The management of patients with symptomatic coronary heart disease has evolved considerably in the past twenty years with the application of invasive techniques in an ever increasing proportion of patients.
With refinements in CABG surgery over the past twenty years, operative myocardial revascularization is feasible in most patients with myocardial ischemia. Several multicenter, randomized trials have been reported, comparing medical with surgical management in patients with coronary artery disease. Based on the three largest trials and an extensive observational literature, a consensus appears to be emerging regarding the circumstances under which medical or surgical management appears to be the method of choice.
It is clear that CABG relieves angina in the vast majority of patients with severe symptoms. It is also apparent that this procedure can be performed with very low risk by experienced operative teams. Thus, CABG is indicated for patients with suitable coronary anatomy who have severe angina refractory to medical therapy and those with significant obstruction of left main coronary artery.
The timing of operative intervention in patients with less severe angina is a point of some dispute at present. It is, however, apparent that certain categories of patients have improved survival after elective bypass surgery. These categories include patients with left main coronary stenosis, triple vessel disease with modestly impaired ventricular function, and possibly other clinically defined high risk patients. The remaining patients with mild, symptomatic coronary disease, it would appear, can afford to defer operative intervention until such time as symptoms worsen and require palliation.
Long-term information is available on some patients who had CABG in the early 1970s. By ten years substantial progression of disease is present in both the native coronary circulation and in the bypass grafts. Investigators have reported that as many as two-thirds of vein bypass grafts are closed or narrowed and intrinsic coronary disease has progressed in as many as one-half of non-bypassed vessels at 10 years following surgery. The timing of surgery in less severely symptomatic patients, strategies to decrease disease progression in grafted vessels and native circulation, and renewed interest in the use of the internal mammary artery to revascularize the heart are very active research issues at present.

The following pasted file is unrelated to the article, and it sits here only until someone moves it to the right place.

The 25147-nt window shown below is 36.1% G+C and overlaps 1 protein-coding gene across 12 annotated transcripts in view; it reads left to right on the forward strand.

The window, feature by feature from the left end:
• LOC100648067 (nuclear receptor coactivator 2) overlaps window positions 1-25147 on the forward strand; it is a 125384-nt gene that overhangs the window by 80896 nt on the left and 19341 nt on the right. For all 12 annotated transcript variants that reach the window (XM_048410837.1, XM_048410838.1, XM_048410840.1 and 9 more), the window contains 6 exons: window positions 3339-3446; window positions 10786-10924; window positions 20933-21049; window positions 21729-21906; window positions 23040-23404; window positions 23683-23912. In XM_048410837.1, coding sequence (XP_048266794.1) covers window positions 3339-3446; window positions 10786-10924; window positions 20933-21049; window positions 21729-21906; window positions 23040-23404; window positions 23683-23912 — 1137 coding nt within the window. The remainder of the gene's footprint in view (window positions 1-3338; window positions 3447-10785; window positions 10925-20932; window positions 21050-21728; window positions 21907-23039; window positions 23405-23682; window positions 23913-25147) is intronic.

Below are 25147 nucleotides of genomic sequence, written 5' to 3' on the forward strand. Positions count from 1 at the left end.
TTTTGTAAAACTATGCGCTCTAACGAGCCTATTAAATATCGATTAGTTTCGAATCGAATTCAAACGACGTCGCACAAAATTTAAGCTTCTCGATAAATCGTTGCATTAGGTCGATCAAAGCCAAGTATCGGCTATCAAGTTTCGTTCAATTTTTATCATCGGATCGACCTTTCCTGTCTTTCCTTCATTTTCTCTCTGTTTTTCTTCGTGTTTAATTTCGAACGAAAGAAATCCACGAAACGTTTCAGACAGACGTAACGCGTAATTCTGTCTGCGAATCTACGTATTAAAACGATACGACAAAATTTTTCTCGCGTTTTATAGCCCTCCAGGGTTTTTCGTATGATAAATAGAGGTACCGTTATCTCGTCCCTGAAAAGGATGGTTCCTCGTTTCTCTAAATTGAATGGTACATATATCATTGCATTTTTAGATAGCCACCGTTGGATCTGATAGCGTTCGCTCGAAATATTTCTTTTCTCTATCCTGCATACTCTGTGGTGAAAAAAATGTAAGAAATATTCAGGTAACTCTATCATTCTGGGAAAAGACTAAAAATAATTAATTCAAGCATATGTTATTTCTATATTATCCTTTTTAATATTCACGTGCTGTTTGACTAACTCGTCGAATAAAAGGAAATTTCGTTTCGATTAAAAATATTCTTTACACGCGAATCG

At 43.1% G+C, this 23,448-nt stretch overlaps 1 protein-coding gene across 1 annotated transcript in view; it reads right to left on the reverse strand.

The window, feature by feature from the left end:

PTCA was first applied to human coronary disease in 1977. There have been major advances in catheter design, balloon construction, and identification of both high and low risk patients for this procedure. Experienced angioplasty teams can now successfully dilate severe lesions in more than 90 percent of patients attempted. This success rate can be achieved with less than one percent operative mortality and less than five percent myocardial infarction and/or emergent coronary artery bypass graft surgery. However, as many as one-third of successfully dilated patients will experience the return of angina within the following six months to one year, reflecting restenosis of the dilated lesion. Most of these individuals can successfully undergo a second dilatation.
Thus, two quite effective interventions are available for patients with symptomatic coronary artery disease sufficient to require palliation by some mechanical means. Each has strengths and weaknesses. PTCA is relatively noninvasive, requires initially fewer hospital days and less intensive care, and preserves veins and mediastinum for CABG should it be required later. However, not all lesions present in a patient with multivessel disease can be dilated. There is substantial risk of restenosis and recurrence of symptoms, and a small but finite risk of having to undergo immediate CABG surgery following a failed PTCA, considerably increasing the risk of the surgery. CABG surgery results in more complete revascularization and relatively low short-term graft closure, and it can be done with an acute risk approximately equal to PTCA. However, it is apparent that surgical intervention does not change a patient's propensity to atherosclerosis; in ten years two-thirds of grafts have been compromised with atherosclerosis or thrombosis and there has been progression of atherosclerosis in the native, non-bypassed coronary circulation in roughly one-half of the patients. Second operations are considerably more difficult technically, carry a higher operative risk, and result in less dramatic relief of symptoms. There is a substantial population of patients with severe, symptomatic, multivessel coronary disease in whom it is unclear whether PTCA or CABG should be applied first.